Common Dolphin

Delphinus delphis

Common Dolphin 2018-02-18T02:19:14+00:00
CLASS Mamalia
ORDER Cetacea
SUBORDER Odontoceti
FAMILY Delphinidae
GENUS Delphinus
SPECIES Delphis

The common dolphin throughout history has often been recorded in art and literature. It was recently proposed that two forms of this species, the short- beaked (delphis) and long-beaked (capensis) common dolphin, represent two distinct species.

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PHYSICAL DESCRIPTION

Common dolphins are colorful, with a complex crisscross or hourglass color pattern on the side; the long-beaked common dolphin being more muted in color. When looking at the profile of the two common dolphin species, the short-beaked common dolphin has a more rounded melon that meets the beak at a sharp angle, as compared to the long-beaked common dolphin that has a flatter melon that meets the beak at a more gradual angle.

COLOR

Color patterns on the common dolphin are the most elaborate of any cetacean. The back is dark gray-to-black from the top of the head to the tail dipping to a V on the sides below the dorsal fin. The flanks are light gray behind the dorsal fin and yellowish-tan forward of the dorsal fin, forming an hourglass pattern. Its belly is white. There are large dark circles around the eyes connected by a dark line that runs across the head behind the beak and a black stripe runs from the jaw to the flippers.

FINS AND FLUKES

The dorsal fin is triangular-to-falcate (curved). It is pointed and located near the middle of the back and is black-to-light gray in color with a black border. The flippers are long and thin and slightly curved or pointed depending on geographical location. Flukes are thin and pointed at the tips with a slight notch in the center.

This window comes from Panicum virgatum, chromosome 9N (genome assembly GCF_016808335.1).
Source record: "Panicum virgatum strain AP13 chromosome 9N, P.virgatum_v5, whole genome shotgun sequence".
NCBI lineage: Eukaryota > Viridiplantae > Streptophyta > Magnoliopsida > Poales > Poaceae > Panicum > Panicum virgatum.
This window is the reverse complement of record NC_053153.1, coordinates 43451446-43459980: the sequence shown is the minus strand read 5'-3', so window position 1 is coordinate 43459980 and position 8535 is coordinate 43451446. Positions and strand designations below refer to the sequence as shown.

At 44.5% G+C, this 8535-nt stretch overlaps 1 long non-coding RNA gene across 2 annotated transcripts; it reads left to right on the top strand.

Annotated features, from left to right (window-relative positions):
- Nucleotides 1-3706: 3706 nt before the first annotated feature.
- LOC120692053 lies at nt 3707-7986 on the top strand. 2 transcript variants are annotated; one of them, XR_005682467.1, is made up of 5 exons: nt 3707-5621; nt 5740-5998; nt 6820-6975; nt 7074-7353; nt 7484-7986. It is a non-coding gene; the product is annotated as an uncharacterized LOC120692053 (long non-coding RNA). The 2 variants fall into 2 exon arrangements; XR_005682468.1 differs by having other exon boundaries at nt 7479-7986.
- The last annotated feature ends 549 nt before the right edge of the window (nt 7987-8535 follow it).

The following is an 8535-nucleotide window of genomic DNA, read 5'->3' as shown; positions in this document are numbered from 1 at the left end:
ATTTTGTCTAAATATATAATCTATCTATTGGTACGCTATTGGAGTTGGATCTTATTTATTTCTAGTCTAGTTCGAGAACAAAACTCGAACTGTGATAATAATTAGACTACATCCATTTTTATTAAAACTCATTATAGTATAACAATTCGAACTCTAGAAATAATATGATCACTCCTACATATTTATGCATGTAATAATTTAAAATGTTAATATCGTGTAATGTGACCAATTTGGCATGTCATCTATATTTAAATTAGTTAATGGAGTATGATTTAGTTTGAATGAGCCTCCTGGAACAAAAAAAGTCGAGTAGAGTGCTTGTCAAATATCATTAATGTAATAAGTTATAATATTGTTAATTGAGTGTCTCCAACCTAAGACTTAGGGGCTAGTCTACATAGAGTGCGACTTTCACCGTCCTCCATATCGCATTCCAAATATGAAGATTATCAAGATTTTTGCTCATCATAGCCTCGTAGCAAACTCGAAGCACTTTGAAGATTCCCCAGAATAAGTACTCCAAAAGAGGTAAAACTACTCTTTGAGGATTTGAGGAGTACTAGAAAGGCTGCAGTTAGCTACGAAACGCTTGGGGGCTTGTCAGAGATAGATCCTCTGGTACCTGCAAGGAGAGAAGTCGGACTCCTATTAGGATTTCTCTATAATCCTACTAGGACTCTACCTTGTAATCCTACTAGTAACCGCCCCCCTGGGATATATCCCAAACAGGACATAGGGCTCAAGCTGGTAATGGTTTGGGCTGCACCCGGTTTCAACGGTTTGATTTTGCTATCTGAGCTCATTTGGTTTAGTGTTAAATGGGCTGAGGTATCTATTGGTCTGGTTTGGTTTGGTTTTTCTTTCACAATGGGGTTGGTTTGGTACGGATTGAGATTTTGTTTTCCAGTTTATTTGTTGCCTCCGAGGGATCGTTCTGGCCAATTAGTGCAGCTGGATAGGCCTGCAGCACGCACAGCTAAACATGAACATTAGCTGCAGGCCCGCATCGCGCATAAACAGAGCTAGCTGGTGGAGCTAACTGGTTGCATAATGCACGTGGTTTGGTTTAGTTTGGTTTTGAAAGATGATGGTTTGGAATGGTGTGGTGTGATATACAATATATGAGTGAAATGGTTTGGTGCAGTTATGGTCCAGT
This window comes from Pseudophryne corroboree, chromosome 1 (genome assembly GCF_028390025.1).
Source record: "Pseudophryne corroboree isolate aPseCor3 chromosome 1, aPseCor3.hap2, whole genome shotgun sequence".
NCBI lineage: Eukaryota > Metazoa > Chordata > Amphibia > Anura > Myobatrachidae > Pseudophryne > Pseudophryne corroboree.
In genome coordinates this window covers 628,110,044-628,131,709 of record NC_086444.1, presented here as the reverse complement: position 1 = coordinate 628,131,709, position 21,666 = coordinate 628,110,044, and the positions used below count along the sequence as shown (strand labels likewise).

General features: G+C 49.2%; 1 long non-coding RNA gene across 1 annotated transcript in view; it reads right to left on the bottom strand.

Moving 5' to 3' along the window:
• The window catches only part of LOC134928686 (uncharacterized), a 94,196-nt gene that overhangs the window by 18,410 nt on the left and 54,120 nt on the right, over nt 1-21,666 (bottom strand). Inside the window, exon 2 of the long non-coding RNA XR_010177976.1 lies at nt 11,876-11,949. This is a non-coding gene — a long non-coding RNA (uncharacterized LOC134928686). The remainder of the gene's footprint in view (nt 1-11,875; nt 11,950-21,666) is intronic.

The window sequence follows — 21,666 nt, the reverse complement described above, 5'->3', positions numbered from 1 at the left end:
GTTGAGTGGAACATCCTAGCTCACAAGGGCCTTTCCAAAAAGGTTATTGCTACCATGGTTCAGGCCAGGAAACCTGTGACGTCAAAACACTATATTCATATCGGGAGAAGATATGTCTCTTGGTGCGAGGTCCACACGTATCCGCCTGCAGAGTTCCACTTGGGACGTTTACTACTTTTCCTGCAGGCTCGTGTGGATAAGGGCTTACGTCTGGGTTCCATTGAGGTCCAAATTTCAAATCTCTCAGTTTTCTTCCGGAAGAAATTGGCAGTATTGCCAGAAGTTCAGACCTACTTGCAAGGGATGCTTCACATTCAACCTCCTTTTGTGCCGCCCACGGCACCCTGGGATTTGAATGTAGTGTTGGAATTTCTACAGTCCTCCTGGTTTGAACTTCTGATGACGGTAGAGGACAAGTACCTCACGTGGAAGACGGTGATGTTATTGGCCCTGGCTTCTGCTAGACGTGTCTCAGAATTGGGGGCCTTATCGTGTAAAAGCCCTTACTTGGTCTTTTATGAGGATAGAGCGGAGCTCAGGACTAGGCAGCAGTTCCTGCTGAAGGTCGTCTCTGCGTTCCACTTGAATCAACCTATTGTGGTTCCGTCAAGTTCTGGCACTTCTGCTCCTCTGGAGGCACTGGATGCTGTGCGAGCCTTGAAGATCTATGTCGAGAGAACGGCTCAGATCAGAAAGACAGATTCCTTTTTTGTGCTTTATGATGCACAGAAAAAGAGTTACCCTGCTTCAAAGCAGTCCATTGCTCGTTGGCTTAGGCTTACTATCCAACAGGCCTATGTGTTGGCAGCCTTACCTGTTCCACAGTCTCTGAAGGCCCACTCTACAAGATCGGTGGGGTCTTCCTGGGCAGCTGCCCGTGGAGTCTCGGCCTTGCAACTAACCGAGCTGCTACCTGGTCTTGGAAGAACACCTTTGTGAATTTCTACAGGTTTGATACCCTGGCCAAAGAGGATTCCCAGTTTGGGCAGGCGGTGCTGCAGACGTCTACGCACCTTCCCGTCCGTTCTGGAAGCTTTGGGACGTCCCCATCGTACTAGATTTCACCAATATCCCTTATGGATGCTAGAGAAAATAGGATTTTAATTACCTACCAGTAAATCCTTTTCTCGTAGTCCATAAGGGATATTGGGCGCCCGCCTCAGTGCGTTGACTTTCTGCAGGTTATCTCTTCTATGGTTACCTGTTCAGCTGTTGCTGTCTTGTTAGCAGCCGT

LENGTH AND WEIGHT

Common dolphins can reach lengths of 7.5 to 8.5 feet (2.3-2.6 m) and weigh as much as 297 lb. (135kg). The short-beaked common dolphin is relatively heavier, and has a larger dorsal fin and flippers than the long-beaked one.

FEEDING

Delphinus delphis feeds on squid and small schooling fish. In some parts of the world, they feed at night on the deep scattering layer, which moves towards the water’s surface during that time. Common dolphins have been seen working together to herd fish into tight balls. Like many other dolphin species, the common dolphin will sometimes take advantage of human fishing activities (such as trawling), feeding on fish escaping from the nets or discarded by the fishermen.

MATING AND BREEDING

Sexual maturity is reached at 3 to 4 years of age or when they reach 6 to 7 feet in length (1.8 to 2.1 m). Calves are 30 to 34 inches at birth (76 to 86 cm ); gestation period is 10 to 11 months.

DISTRIBUTION AND MIGRATION

The common dolphin may be one of the most widely distributed species of cetaceans, as it is found world-wide in temperate, tropical, and subtropical seas. The long-beaked common dolphin is found more in coastal waters; the short-beaked common dolphin is found in offshore waters, including the Eastern Atlantic Ocean as far south as Florida.

NATURAL HISTORY